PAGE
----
Do Taller People Run Faster? (or Slower)
If you are a runner, you know how much work you have to put in to be competitive regardless of the category. Explosiveness, flexibility, and strength all play a crucial role in determining how fast a human can run.
But, when you look at it from a physics standpoint, a longer stride means more distance covered with a single step. That leads us to conclude that the taller you are, the faster you run. However, in practice, that’s not always the case. So, do taller people run faster?
In ideal conditions (same strength, stamina, flexibility, and weight), taller people will run faster than shorter people. However, it’s impossible to get ideal conditions. Taller people have a longer stride but usually have more weight slowing them down, so height doesn’t matter that much.
Even if they don’t have more weight, they lack the strength and explosiveness shorter people have, so it still evens the playing field. Of course, some disciplines are generally better for taller individuals, while some are better for shorter runners, but there are no rules that guarantee a taller runner will be faster, and vice versa.
Does Height Affect Running Speed?
Tall people have a longer stride, meaning they cover more distance with a single step because of their leg length and overall height. If you consider only that fact, it’s easy to conclude that size affects running speed drastically. But, that’s not the case in practice.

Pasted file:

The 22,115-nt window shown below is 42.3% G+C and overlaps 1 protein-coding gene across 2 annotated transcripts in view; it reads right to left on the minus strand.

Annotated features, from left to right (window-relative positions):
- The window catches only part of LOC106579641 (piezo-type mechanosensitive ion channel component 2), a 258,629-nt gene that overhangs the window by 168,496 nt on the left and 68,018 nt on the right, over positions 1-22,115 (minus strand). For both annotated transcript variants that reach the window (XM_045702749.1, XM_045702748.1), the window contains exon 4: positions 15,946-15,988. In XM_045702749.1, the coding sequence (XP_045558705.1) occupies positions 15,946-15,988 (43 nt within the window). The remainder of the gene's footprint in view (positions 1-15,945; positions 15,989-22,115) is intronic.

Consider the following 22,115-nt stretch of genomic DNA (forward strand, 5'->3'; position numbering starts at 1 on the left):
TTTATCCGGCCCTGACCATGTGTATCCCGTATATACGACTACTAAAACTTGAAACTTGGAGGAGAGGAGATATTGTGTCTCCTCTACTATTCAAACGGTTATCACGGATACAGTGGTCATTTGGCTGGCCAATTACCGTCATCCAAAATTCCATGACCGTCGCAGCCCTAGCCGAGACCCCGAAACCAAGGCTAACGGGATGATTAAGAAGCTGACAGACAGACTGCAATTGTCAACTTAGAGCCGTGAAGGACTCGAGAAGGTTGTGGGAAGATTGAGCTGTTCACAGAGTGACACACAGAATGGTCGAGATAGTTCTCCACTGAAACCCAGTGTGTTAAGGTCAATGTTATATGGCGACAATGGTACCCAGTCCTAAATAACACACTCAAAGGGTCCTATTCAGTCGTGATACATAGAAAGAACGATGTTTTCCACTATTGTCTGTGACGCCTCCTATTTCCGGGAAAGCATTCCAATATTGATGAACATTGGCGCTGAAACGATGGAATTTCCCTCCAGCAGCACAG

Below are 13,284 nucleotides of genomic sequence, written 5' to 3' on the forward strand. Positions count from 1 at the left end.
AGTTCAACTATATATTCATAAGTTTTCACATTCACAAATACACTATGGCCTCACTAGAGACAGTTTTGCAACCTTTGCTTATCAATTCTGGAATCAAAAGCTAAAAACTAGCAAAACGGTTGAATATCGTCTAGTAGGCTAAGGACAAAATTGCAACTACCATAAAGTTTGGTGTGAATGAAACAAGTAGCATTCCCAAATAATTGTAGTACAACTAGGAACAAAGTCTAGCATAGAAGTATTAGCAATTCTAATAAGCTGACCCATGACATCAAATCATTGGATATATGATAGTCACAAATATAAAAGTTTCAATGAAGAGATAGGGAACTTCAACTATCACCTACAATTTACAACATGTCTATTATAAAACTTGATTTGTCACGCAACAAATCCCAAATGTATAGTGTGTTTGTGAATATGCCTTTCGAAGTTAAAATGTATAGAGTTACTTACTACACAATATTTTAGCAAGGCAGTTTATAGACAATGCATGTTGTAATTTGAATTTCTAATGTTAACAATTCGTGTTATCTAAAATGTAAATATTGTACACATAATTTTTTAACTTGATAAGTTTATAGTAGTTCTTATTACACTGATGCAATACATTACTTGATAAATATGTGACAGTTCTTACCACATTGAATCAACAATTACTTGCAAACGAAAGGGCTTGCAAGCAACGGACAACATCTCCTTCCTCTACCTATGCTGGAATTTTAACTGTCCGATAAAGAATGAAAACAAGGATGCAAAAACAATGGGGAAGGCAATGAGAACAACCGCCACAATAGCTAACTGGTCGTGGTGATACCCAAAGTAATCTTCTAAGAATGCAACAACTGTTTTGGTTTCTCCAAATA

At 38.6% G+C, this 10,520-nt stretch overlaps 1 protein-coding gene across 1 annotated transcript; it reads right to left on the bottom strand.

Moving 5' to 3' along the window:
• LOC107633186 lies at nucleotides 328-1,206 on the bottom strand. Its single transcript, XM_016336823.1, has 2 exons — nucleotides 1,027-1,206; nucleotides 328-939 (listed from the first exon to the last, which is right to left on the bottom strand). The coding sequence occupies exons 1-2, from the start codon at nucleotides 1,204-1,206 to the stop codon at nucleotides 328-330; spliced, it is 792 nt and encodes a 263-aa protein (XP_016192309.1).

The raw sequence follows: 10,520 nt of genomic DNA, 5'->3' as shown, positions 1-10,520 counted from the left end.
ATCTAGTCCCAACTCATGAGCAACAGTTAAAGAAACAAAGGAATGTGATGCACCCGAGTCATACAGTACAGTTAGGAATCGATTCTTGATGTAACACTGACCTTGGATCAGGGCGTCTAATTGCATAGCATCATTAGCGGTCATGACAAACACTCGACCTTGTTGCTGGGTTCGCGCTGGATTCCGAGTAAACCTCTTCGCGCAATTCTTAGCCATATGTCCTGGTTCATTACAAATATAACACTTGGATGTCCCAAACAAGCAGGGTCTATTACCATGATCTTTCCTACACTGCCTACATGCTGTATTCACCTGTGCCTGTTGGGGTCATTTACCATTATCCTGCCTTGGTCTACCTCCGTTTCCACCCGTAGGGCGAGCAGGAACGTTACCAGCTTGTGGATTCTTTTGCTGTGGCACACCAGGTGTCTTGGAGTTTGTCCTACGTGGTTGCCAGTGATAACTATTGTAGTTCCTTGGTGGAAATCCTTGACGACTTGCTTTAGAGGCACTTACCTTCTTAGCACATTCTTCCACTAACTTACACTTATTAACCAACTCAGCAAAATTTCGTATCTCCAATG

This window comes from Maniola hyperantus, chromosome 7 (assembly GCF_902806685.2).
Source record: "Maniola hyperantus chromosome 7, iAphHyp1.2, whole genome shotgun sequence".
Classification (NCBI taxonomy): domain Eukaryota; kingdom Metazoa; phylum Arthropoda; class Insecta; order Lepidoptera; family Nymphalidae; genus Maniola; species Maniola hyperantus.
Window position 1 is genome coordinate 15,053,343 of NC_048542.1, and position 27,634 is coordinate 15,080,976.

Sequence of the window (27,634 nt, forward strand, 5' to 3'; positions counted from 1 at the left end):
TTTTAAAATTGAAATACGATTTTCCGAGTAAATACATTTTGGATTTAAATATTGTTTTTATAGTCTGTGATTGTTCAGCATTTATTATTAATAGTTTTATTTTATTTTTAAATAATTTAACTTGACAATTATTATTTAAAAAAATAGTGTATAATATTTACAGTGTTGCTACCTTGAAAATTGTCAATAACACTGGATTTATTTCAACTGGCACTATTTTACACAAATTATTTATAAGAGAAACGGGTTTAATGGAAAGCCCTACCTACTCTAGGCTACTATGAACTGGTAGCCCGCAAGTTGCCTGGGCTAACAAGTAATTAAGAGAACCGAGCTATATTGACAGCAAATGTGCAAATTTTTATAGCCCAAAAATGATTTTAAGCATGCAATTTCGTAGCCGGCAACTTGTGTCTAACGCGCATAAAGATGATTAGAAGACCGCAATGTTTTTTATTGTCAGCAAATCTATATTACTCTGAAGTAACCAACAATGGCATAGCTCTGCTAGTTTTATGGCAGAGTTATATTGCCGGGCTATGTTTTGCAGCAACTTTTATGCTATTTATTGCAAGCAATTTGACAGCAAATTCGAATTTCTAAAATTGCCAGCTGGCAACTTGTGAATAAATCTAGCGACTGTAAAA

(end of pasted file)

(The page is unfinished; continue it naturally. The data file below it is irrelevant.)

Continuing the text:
I already mentioned that taller runners usually have more weight, slowing them down because of simple physics. It’s harder to get a heavier object moving, and once you do, it takes much more force to keep it moving, meaning they burn energy much faster and lose that explosiveness that smaller runners have.
On the other hand, if a tall runner is around the same weight as his shorter opponent, he has a lot less muscle mass. Therefore, he has less strength and explosiveness. That makes the longer stride irrelevant, as the most significant factor in running fast is strength and flexibility.
So, smaller runners usually have strength and explosiveness, while taller runners have a longer stride, which eventually evens the playing field. Height affects running speed only if the individual can utilize that advantage without sacrificing other integral parts of the running technique.
How Does Height Affect Running Speed?
There are instances where runners utilize their height to perfection.
The disciplines where it gives the most significant advantage are mid-length races, such as the 400m or 800m. I’ll explain why height affects running speed the most in these disciplines using Usain Bolt as an example.
I know he’s a sprinter, best known for his 100m and 200m dashes, but that’s an anomaly among short-distance sprinters, which is why he was such a phenomenon in his prime. If you take a closer look at the slow-motion footage of his races, you’ll notice that he tends to start a lot slower than most of his competition.
But then he compensates for his lack of explosiveness at the start by using his strength, flexibility, and long strides to regain momentum and finish off as fast as possible. He is tall and heavy, so he needs a fraction of a second longer to get his body moving. That’s called inertia, and it’s pure physics.